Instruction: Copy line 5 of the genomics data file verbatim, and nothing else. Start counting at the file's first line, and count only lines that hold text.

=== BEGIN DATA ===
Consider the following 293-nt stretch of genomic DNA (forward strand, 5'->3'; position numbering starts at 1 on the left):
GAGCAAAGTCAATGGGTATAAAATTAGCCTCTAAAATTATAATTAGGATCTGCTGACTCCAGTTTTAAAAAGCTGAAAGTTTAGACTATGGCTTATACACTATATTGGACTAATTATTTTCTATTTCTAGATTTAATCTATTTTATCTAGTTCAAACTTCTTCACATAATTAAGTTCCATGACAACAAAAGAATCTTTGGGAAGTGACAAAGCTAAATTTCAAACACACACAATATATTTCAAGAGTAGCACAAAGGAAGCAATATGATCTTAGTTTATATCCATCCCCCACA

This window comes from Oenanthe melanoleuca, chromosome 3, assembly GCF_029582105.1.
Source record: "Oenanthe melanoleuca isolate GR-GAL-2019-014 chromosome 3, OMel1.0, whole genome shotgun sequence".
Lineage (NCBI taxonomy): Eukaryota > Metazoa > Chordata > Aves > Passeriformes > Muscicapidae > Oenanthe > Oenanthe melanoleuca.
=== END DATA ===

Lineage (NCBI taxonomy): Eukaryota > Metazoa > Chordata > Aves > Passeriformes > Muscicapidae > Oenanthe > Oenanthe melanoleuca.